What’s most critical to the success of an M&A transaction? Many industry insiders point to factors like culture and pricing. The following are some key factors that can help lead to a successful transaction:
Detailed Letter of Intent
A detailed letter of intent nails down many key deal factors early in the process. This is a preliminary document that ensures both sides are serious, and addresses key issues early. If a seller insists on something that the buyer doesn’t want, it saves both parties time (and the money that time costs) by preventing a deal that was doomed to failure. Don’t make the mistake of making the only substantive term the purchase price. The more you can work out now, the more time you will save in the long-run.
There’s no substitute for a thorough due diligence process. Buyers must verify seller’s representations. Due diligence goes beyond mere representations, though. Buyer should investigate “hidden” factors that could affect a deal, such as a catastrophic lawsuit against a seller’s primary customer. Due diligence isn’t solely for buyers, either. Sellers should examine whether a buyer is prepared to undertake the transaction, and ensure that the buyer has plans for the merger that comport with the seller’s vision for the company’s future.
Negotiate Termination Fees and Other Costs
Buyers pay termination fees to a seller if the seller accepts a better proposal from a third party. The amount of the fee and the conditions under which it is paid vary greatly and are negotiable. Likewise, expense reimbursement provisions paid to the party that did not terminate are common and negotiable. Both parties should be willing to negotiate these fees with the assistance of an M&A advisor who understands how these fees may affect the parties’ bottom line.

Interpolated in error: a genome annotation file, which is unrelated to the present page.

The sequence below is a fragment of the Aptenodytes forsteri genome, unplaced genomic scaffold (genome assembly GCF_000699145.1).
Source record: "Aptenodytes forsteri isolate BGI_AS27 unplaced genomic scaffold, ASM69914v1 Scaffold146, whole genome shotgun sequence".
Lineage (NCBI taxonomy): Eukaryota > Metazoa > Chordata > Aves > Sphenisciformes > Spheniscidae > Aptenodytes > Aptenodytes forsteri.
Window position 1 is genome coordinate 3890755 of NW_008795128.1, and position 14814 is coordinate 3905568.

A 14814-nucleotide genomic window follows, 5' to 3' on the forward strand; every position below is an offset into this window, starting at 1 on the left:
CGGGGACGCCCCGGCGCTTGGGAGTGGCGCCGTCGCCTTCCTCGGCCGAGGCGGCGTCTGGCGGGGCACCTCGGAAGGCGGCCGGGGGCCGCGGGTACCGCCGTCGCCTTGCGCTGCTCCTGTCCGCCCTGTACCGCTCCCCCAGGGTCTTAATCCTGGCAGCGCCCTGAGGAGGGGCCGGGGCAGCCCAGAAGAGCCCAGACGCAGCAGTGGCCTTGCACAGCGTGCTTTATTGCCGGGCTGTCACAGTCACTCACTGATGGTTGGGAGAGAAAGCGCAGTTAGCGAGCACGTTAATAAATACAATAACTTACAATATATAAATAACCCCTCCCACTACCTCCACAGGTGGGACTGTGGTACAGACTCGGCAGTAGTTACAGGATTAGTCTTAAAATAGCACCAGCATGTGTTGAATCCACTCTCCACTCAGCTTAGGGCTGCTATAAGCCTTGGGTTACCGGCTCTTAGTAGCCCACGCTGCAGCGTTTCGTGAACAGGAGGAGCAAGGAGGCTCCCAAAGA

Have a Thoughtful, Specific Timeline
You and the other party must agree to a deal timeline. Critical to this is the role of “drop dead” dates. This is the date by which a deal must close, lest either party be permitted to terminate. Calculating a fair realistic date is challenging, and must take into account the realistic timeline of the deal. A shorter timeline encourages a faster closing, and increases the likelihood of the deal being successful. Yet a longer timeline gives both parties sufficient time to do their due diligence and ensure a successful merger. A proper balance between these competing factors is critically important.
Treat Critical Staff With Respect
Integrating two teams is key to a successful transaction. Too often, both parties neglect the needs of their staff until the last minute. And then they jump ship. Buyers should consider creating a retention bonus to keep critical staff on board. It’s important to consider also that who exactly is a “critical employee” might not be obvious. They’re rarely the loudest or best at self-promotion. They’re often not managers. Unsung heroes may keep things running smoothly without a lot of noise. Find them. Reward them. Keep them.
Be Mindful of Board Dynamics
CEOs and CFOs commonly negotiate deals that include pay packages for themselves. When presented to the board, they become skeptical of the agreement, often citing concerns about executive pay. The board’s advisors can help directors assess the merits of a transaction without distracting executive pay issues if both parties are willing to proceed this way.
About Carpenter Hawke
Carpenter Hawke was founded in 1991 to provide expert M&A advisory services to sellers of privately owned businesses. Carpenter Hawke has successfully advised a wide range of clients looking for unconflicted advice on the sale of their business. Personal integrity and professionalism govern our performance.
Our experience and knowledge of the appropriate steps enable Carpenter Hawke to provide strategy and plan formulation to suit the needs of each sell side client. New England based but we work, Locally and Globally!